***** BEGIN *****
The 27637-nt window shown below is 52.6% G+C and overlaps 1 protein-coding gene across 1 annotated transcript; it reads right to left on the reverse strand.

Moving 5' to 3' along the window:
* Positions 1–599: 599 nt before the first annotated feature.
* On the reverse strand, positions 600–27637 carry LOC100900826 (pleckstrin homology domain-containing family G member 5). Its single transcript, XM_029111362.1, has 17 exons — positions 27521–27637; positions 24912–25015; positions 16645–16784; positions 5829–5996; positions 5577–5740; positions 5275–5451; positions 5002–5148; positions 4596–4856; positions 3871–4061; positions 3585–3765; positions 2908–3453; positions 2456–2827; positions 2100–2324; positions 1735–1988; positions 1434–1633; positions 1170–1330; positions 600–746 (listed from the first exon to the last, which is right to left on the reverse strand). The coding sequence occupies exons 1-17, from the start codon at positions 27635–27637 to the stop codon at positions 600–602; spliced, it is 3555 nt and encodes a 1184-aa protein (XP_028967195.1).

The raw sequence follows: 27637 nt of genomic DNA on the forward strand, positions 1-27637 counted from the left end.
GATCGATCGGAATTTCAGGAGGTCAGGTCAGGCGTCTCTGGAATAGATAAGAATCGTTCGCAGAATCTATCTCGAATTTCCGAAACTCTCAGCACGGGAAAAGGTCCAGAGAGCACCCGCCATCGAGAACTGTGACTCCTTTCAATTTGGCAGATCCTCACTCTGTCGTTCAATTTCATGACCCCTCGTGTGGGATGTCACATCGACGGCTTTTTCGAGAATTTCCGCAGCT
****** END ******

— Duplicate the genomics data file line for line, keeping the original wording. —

The 27637-nt window shown below is 52.6% G+C and overlaps 1 protein-coding gene across 1 annotated transcript; it reads right to left on the reverse strand.

Moving 5' to 3' along the window:
* Positions 1–599: 599 nt before the first annotated feature.
* On the reverse strand, positions 600–27637 carry LOC100900826 (pleckstrin homology domain-containing family G member 5). Its single transcript, XM_029111362.1, has 17 exons — positions 27521–27637; positions 24912–25015; positions 16645–16784; positions 5829–5996; positions 5577–5740; positions 5275–5451; positions 5002–5148; positions 4596–4856; positions 3871–4061; positions 3585–3765; positions 2908–3453; positions 2456–2827; positions 2100–2324; positions 1735–1988; positions 1434–1633; positions 1170–1330; positions 600–746 (listed from the first exon to the last, which is right to left on the reverse strand). The coding sequence occupies exons 1-17, from the start codon at positions 27635–27637 to the stop codon at positions 600–602; spliced, it is 3555 nt and encodes a 1184-aa protein (XP_028967195.1).

The raw sequence follows: 27637 nt of genomic DNA on the forward strand, positions 1-27637 counted from the left end.
GATCGATCGGAATTTCAGGAGGTCAGGTCAGGCGTCTCTGGAATAGATAAGAATCGTTCGCAGAATCTATCTCGAATTTCCGAAACTCTCAGCACGGGAAAAGGTCCAGAGAGCACCCGCCATCGAGAACTGTGACTCCTTTCAATTTGGCAGATCCTCACTCTGTCGTTCAATTTCATGACCCCTCGTGTGGGATGTCACATCGACGGCTTTTTCGAGAATTTCCGCAGCT